We read in the creation account in the first chapter of Genesis that the Spirit participated with God in the creation of the world, implying His omnipotence.
Finally, concerning the omnipresence of the Spirit, the writer of many of the psalms, King David, wrote, "Where can I go from Your Spirit? Or where can I flee from Your presence? If I ascend into heaven, You are there; if I make my bed in hell [Sheol, the netherworld], behold, You are there" (Psalm 139:7–8).
The Holy Spirit was responsible for the miraculous conception of Jesus, restrains sin in the world, and gives spiritual gifts to Christians. The complete evidence from Scripture leaves little doubt that the Holy Spirit is a divine person.
Why Believe the Holy Spirit Is a Member of the Trinity?
The Scriptures reveal the Holy Spirit to be on an equal level with the Father and the Son, though distinct from them in role.
When I was growing up, I had two brothers, one two years older than I and one four years older. They were always bigger than I was and knew more than I did, so I concluded that I was short and stupid. I was neither, but no one told me that. We lived in a very small town, and one day when I was about six years old and my brothers were eight and ten, the new grocery store owner asked me my name.
"Just call me Shorty," I said in dead earnestness.
As it turned out, all three of us are now either a little over or a little under six feet tall, and each of us possesses advanced knowledge in a specialized area. It was such a revelation to me when I finally realized I was not short or stupid. There is much more equality among us now that we have grown up.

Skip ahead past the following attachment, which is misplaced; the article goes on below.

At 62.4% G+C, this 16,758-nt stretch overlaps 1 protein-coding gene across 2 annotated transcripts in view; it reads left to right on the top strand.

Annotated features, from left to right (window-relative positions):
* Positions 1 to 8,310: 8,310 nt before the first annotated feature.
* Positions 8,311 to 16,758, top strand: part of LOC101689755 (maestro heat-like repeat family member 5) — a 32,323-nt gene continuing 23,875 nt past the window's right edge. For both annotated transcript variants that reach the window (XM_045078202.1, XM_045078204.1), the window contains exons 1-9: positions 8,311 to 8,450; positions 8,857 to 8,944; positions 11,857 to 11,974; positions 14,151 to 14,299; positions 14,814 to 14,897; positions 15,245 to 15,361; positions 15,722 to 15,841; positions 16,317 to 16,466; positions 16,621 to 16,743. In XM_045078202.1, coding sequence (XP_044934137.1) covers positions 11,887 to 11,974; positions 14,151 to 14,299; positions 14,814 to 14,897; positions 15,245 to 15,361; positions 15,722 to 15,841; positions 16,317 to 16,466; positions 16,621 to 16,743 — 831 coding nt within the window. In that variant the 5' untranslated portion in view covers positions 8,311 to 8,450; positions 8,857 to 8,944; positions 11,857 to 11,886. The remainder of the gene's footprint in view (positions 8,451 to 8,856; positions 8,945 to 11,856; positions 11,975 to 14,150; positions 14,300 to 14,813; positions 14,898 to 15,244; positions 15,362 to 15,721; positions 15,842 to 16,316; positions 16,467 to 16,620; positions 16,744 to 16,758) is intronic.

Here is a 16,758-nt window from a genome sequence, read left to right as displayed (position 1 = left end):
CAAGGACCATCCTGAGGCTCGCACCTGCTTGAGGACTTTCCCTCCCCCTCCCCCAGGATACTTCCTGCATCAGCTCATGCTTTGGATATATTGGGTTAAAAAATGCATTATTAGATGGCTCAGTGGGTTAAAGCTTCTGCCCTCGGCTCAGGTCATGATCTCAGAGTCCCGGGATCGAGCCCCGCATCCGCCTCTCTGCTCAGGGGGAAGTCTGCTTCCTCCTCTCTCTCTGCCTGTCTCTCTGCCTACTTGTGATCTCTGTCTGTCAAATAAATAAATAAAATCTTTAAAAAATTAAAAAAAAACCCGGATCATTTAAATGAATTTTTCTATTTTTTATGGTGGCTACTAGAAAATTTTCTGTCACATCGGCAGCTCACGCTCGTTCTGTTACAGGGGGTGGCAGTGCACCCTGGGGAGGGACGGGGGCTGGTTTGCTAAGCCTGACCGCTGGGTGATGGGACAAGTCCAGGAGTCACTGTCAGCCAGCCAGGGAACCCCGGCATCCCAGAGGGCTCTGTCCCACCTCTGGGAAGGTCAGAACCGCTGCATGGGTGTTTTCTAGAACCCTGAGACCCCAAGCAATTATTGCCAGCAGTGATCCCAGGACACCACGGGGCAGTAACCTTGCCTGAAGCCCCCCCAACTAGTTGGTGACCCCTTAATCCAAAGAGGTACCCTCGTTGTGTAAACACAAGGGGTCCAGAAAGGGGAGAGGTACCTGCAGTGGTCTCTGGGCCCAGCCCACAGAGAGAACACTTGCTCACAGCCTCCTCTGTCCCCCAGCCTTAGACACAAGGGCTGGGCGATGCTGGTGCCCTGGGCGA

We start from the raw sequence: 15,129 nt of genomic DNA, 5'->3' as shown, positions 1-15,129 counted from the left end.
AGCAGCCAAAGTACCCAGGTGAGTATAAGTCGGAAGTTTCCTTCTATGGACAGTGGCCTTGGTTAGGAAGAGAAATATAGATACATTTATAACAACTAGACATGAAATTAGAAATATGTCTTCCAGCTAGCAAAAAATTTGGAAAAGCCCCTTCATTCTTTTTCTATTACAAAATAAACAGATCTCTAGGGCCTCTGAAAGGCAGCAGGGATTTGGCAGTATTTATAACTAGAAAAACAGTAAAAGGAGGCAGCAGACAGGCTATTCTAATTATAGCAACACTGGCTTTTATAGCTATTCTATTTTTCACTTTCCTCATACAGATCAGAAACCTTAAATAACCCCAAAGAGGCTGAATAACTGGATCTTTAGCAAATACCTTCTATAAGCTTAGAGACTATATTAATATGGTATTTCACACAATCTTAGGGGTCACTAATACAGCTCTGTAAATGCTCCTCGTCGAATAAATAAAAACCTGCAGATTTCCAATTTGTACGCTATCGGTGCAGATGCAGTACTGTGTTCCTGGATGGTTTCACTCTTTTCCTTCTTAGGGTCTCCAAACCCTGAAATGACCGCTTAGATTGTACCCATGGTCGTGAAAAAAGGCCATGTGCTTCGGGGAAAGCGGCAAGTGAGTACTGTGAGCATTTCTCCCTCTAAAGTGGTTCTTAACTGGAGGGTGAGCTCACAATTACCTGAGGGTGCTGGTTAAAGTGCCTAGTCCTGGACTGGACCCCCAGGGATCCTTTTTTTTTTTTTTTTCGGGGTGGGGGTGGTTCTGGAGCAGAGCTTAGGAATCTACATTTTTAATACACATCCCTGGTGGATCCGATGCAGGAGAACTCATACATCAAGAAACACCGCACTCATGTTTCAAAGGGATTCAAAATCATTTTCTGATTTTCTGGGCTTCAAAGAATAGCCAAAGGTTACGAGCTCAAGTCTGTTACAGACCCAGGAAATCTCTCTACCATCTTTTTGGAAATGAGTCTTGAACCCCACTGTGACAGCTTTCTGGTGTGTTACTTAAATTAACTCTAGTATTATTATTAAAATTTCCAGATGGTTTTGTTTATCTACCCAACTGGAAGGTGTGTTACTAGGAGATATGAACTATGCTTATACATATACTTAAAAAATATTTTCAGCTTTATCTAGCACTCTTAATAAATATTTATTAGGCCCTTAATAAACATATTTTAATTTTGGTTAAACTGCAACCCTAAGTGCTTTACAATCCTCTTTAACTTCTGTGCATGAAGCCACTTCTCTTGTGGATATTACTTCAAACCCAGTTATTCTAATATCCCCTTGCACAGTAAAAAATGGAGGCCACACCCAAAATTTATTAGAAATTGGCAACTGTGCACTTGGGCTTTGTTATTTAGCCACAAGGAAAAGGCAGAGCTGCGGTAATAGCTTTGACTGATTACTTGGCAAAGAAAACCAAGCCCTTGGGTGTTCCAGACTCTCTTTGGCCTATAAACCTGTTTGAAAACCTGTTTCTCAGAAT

A similar point is true with the Father, Son, and Holy Spirit. An immature understanding of them might conclude that God the Father is the biggest and best, Jesus is second, and the Holy Spirit brings up the rear. A more mature understanding, however, leads us to a different conclusion. Any appearance of inequality among the Father, Son, and Holy Spirit results from differences in their roles that make one more prominent than another. The differences in role, however, do not mean inequality in personhood. A husband and a wife have different roles, but before God they are equal.
As God, the Holy Spirit is the third member of the Trinity. We deal more fully with the Trinity in the first volume in this series, on the subject of "God." In historical Christian teaching, the doctrine of the Trinity states that God is one God, existing in three persons. Though the terminology gets tricky to understand, theologians and Bible teachers say God was "one God in substance but three in subsistence." Our finite minds, corrupted by the ravages of sin, cannot fully comprehend this, even though the Bible teaches it. God is three persons and yet one God. It is an "antinomy," which means, "two apparently mutually exclusive truths that must be embraced simultaneously." The truths are not really mutually exclusive, or else God would be the author of nonsense, which He isn't. But with our limited information and intellectual capacity, they appear mutually exclusive. With that understanding, God the Father, God the Son, and God the Holy Spirit are the three members of the Trinity.
Excerpted from WHAT YOU NEED TO KNOW ABOUT THE HOLY SPIRIT by MAX ANDERS Copyright © 1995 by Max Anders. Excerpted by permission of Thomas Nelson. All rights reserved. No part of this excerpt may be reproduced or reprinted without permission in writing from the publisher.